As the great day drew nearer, there was more singing in the slave quarters than usual. It was bolder, had more ring, and lasted later into the night. Most of the verses of the plantation songs had some reference to freedom.... Some man who seemed to be a stranger (a United States officer, I presume) made a little speech and then read a rather long paper—the Emancipation Proclamation, I think. After the reading we were told that we were all free, and could go when and where we pleased. My mother, who was standing by my side, leaned over and kissed her children, while tears of joy ran down her cheeks. She explained to us what it all meant, that this was the day for which she had been so long praying, but fearing that she would never live to see. (Up from Slavery, 1901, 19-21.)
Emancipation took place without violence by masters or ex-slaves. The proclamation represented a shift in the war objectives of the North—merely reuniting the nation would no longer become the sole outcome. It represented a major step toward the ultimate abolition of slavery in the United States and the formation of a "more perfect Union."
Some slaves were freed immediately by the proclamation. Runaway slaves who made it to Union lines had been held by the Union army as "contraband of war" in contraband camps; when the proclamation took effect they were told at midnight that they were free to leave. Also, the Sea Islands off the coast of Georgia had been occupied by the Union navy earlier in the war. The whites had fled to the mainland while the blacks stayed, largely running their own lives. Naval officers read the proclamation to them and told them they were free.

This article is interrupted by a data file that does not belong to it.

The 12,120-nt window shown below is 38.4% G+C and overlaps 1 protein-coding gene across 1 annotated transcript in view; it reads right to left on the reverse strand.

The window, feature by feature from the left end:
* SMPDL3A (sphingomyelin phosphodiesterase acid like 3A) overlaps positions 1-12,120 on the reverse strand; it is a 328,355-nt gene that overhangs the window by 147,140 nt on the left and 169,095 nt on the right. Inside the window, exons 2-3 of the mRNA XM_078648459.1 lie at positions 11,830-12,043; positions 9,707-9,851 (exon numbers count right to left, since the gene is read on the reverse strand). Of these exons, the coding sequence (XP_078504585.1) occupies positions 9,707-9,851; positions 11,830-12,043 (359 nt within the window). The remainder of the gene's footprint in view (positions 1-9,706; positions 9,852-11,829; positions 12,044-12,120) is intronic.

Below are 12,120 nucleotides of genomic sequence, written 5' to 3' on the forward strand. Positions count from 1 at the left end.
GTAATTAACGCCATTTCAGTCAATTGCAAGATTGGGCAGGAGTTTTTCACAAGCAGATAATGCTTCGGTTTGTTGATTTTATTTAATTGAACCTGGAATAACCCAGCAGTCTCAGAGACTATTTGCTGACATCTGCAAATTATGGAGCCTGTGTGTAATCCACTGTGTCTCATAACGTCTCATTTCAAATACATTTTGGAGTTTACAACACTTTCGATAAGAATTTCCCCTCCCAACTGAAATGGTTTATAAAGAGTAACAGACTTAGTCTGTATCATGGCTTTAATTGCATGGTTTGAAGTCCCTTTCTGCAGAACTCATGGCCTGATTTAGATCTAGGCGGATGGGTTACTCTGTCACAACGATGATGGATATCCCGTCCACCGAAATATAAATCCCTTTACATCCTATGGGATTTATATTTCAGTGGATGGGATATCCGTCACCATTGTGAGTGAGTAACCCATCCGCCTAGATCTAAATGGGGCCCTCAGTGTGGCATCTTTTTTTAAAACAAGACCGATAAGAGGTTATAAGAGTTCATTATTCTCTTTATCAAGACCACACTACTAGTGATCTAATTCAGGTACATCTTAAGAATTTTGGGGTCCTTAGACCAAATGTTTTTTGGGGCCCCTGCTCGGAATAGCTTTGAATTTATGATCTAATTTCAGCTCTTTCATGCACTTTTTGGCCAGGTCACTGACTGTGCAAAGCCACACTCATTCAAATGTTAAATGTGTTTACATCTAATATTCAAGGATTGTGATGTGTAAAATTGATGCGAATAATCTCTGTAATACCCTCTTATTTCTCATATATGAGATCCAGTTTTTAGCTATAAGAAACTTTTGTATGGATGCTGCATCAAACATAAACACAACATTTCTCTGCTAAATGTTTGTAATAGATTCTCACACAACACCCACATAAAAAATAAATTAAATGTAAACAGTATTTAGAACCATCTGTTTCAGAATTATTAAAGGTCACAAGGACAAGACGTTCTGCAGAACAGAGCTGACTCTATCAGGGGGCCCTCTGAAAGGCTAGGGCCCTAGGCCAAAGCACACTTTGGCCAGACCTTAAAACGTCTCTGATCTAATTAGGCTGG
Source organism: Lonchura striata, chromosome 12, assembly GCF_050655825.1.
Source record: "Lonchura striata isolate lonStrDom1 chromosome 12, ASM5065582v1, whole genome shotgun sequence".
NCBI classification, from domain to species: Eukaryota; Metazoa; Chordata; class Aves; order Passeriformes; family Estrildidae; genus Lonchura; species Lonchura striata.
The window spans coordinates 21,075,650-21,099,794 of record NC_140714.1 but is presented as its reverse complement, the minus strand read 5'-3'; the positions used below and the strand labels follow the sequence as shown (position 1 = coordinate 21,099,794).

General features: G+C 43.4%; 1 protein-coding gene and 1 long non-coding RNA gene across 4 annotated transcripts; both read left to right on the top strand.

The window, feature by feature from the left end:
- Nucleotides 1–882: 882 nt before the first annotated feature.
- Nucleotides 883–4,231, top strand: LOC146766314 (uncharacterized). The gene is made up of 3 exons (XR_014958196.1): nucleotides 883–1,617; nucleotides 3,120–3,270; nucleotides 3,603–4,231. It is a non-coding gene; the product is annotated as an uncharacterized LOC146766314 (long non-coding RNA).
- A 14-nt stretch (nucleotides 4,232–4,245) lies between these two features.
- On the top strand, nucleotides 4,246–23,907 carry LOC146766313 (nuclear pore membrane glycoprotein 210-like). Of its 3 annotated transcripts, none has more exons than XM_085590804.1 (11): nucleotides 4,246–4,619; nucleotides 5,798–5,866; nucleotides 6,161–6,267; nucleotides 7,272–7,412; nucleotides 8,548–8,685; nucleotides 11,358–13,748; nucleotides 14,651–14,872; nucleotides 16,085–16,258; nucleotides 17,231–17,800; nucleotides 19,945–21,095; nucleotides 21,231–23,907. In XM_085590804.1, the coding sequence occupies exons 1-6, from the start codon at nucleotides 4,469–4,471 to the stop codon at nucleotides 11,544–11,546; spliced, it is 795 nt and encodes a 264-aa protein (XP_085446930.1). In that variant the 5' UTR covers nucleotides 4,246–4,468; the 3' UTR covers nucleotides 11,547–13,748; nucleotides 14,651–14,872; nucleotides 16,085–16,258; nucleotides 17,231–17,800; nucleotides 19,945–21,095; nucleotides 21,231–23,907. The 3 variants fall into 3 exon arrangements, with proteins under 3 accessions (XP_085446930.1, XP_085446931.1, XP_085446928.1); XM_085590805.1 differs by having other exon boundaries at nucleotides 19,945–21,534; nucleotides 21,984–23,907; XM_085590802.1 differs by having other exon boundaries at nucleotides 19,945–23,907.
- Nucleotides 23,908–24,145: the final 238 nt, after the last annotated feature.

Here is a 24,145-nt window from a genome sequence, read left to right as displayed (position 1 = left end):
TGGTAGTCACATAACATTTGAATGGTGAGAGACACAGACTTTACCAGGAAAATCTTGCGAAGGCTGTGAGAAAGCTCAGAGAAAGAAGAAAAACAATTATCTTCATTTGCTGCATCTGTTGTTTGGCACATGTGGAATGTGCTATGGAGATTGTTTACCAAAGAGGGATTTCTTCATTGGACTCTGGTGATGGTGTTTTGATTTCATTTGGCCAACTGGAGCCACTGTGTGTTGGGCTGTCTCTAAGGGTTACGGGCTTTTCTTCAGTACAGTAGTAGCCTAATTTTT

In the military, the reaction to this proclamation varied widely, with some units coming to near mutiny in protest, and desertions were reported because of it. On the other hand, other units were inspired with the adoption of a cause that seemed to them to ennoble their efforts, such that at least one unit took up the motto "For Union and Liberty."
Slaves had been part of the "engine of war" for the Confederacy. They produced and prepared food; sewed uniforms; repaired railways; worked on farms and in factories, shipping yards, and mines; built fortifications; and served as hospital workers and common laborers. News of the Proclamation spread rapidly by word of mouth, arousing hopes of freedom, creating general confusion, and encouraging many to escape.
Abroad, as Lincoln hoped, the Proclamation turned foreign popular opinion in favor of the Union for its new commitment to end slavery. That shift ended any hope the Confederacy might have had of gaining official recognition, particularly with Britain. If Britain or France, both of which had abolished slavery, continued to support the Confederacy, it would seem as though they were supporting slavery. Prior to Lincoln's decree, Great Britain's actions had favored the confederacy, especially in its construction of war ships such as the CSS Alabama and CSS Florida. As Henry Adams noted, "The Emancipation Proclamation has done more for us than all our former victories and all our diplomacy." Giuseppe Garibaldi hailed Lincoln as "the heir of the aspirations of John Brown." Workers from Manchester, England wrote to Lincoln saying, "We joyfully honor you for many decisive steps toward practically exemplifying your belief in the words of your great founders: 'All men are created free and equal.'"